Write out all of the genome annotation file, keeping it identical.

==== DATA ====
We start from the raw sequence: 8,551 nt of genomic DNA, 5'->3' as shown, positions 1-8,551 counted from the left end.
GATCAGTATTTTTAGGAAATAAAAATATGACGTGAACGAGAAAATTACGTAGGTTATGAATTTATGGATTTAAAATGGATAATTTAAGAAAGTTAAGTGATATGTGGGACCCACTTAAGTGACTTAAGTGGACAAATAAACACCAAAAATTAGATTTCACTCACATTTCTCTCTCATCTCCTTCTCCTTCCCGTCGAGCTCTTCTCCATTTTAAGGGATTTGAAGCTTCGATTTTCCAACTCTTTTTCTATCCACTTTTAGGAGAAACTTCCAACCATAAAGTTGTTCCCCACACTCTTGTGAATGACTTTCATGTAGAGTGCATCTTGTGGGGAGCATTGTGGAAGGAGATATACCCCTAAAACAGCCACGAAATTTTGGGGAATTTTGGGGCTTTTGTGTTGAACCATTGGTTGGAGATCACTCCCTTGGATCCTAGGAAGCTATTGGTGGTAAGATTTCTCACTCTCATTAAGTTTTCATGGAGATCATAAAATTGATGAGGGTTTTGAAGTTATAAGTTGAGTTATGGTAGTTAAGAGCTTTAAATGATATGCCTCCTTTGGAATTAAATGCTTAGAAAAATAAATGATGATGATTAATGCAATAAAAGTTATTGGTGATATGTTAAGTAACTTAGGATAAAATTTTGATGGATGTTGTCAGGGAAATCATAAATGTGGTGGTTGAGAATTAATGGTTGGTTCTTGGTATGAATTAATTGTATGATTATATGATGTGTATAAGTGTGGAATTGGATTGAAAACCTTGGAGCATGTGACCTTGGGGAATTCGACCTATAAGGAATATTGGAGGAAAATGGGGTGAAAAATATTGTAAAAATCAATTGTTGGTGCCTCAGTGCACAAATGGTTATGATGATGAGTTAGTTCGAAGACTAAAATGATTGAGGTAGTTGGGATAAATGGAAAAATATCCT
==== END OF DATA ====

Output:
We start from the raw sequence: 8,551 nt of genomic DNA, 5'->3' as shown, positions 1-8,551 counted from the left end.
GATCAGTATTTTTAGGAAATAAAAATATGACGTGAACGAGAAAATTACGTAGGTTATGAATTTATGGATTTAAAATGGATAATTTAAGAAAGTTAAGTGATATGTGGGACCCACTTAAGTGACTTAAGTGGACAAATAAACACCAAAAATTAGATTTCACTCACATTTCTCTCTCATCTCCTTCTCCTTCCCGTCGAGCTCTTCTCCATTTTAAGGGATTTGAAGCTTCGATTTTCCAACTCTTTTTCTATCCACTTTTAGGAGAAACTTCCAACCATAAAGTTGTTCCCCACACTCTTGTGAATGACTTTCATGTAGAGTGCATCTTGTGGGGAGCATTGTGGAAGGAGATATACCCCTAAAACAGCCACGAAATTTTGGGGAATTTTGGGGCTTTTGTGTTGAACCATTGGTTGGAGATCACTCCCTTGGATCCTAGGAAGCTATTGGTGGTAAGATTTCTCACTCTCATTAAGTTTTCATGGAGATCATAAAATTGATGAGGGTTTTGAAGTTATAAGTTGAGTTATGGTAGTTAAGAGCTTTAAATGATATGCCTCCTTTGGAATTAAATGCTTAGAAAAATAAATGATGATGATTAATGCAATAAAAGTTATTGGTGATATGTTAAGTAACTTAGGATAAAATTTTGATGGATGTTGTCAGGGAAATCATAAATGTGGTGGTTGAGAATTAATGGTTGGTTCTTGGTATGAATTAATTGTATGATTATATGATGTGTATAAGTGTGGAATTGGATTGAAAACCTTGGAGCATGTGACCTTGGGGAATTCGACCTATAAGGAATATTGGAGGAAAATGGGGTGAAAAATATTGTAAAAATCAATTGTTGGTGCCTCAGTGCACAAATGGTTATGATGATGAGTTAGTTCGAAGACTAAAATGATTGAGGTAGTTGGGATAAATGGAAAAATATCCT